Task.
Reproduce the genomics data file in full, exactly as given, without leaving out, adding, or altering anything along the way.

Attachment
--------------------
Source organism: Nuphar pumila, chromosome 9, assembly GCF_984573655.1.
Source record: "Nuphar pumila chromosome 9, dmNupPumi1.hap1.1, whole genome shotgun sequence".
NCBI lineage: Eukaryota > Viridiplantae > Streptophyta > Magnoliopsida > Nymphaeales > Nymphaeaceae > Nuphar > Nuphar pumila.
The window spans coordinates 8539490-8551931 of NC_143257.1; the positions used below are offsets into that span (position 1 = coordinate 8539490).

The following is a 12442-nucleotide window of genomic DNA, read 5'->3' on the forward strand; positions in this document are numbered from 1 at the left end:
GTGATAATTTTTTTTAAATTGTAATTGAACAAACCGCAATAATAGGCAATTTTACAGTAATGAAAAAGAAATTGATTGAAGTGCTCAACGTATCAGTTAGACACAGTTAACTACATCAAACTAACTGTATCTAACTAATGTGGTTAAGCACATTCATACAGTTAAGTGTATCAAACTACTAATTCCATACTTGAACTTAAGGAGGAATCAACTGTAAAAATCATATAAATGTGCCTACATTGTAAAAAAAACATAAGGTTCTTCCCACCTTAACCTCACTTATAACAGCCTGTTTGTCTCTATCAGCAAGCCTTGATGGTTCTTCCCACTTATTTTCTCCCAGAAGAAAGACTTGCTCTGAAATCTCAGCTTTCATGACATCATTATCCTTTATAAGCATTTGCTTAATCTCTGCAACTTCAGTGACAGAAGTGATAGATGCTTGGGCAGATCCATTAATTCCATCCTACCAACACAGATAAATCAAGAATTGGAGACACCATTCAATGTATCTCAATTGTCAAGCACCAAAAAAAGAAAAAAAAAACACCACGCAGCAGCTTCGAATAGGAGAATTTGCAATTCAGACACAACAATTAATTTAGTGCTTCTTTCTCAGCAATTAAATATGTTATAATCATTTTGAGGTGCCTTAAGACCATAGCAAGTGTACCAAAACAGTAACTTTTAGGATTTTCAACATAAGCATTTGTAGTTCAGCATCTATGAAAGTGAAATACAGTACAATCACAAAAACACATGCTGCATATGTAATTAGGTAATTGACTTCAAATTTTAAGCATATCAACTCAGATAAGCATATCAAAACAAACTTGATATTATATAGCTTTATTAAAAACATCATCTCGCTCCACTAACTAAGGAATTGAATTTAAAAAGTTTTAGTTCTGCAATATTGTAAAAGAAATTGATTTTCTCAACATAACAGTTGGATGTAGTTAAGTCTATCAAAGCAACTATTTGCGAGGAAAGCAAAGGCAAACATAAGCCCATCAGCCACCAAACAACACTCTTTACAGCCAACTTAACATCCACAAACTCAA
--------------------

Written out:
Source organism: Nuphar pumila, chromosome 9, assembly GCF_984573655.1.
Source record: "Nuphar pumila chromosome 9, dmNupPumi1.hap1.1, whole genome shotgun sequence".
NCBI lineage: Eukaryota > Viridiplantae > Streptophyta > Magnoliopsida > Nymphaeales > Nymphaeaceae > Nuphar > Nuphar pumila.
The window spans coordinates 8539490-8551931 of NC_143257.1; the positions used below are offsets into that span (position 1 = coordinate 8539490).

The following is a 12442-nucleotide window of genomic DNA, read 5'->3' on the forward strand; positions in this document are numbered from 1 at the left end:
GTGATAATTTTTTTTAAATTGTAATTGAACAAACCGCAATAATAGGCAATTTTACAGTAATGAAAAAGAAATTGATTGAAGTGCTCAACGTATCAGTTAGACACAGTTAACTACATCAAACTAACTGTATCTAACTAATGTGGTTAAGCACATTCATACAGTTAAGTGTATCAAACTACTAATTCCATACTTGAACTTAAGGAGGAATCAACTGTAAAAATCATATAAATGTGCCTACATTGTAAAAAAAACATAAGGTTCTTCCCACCTTAACCTCACTTATAACAGCCTGTTTGTCTCTATCAGCAAGCCTTGATGGTTCTTCCCACTTATTTTCTCCCAGAAGAAAGACTTGCTCTGAAATCTCAGCTTTCATGACATCATTATCCTTTATAAGCATTTGCTTAATCTCTGCAACTTCAGTGACAGAAGTGATAGATGCTTGGGCAGATCCATTAATTCCATCCTACCAACACAGATAAATCAAGAATTGGAGACACCATTCAATGTATCTCAATTGTCAAGCACCAAAAAAAGAAAAAAAAAACACCACGCAGCAGCTTCGAATAGGAGAATTTGCAATTCAGACACAACAATTAATTTAGTGCTTCTTTCTCAGCAATTAAATATGTTATAATCATTTTGAGGTGCCTTAAGACCATAGCAAGTGTACCAAAACAGTAACTTTTAGGATTTTCAACATAAGCATTTGTAGTTCAGCATCTATGAAAGTGAAATACAGTACAATCACAAAAACACATGCTGCATATGTAATTAGGTAATTGACTTCAAATTTTAAGCATATCAACTCAGATAAGCATATCAAAACAAACTTGATATTATATAGCTTTATTAAAAACATCATCTCGCTCCACTAACTAAGGAATTGAATTTAAAAAGTTTTAGTTCTGCAATATTGTAAAAGAAATTGATTTTCTCAACATAACAGTTGGATGTAGTTAAGTCTATCAAAGCAACTATTTGCGAGGAAAGCAAAGGCAAACATAAGCCCATCAGCCACCAAACAACACTCTTTACAGCCAACTTAACATCCACAAACTCAA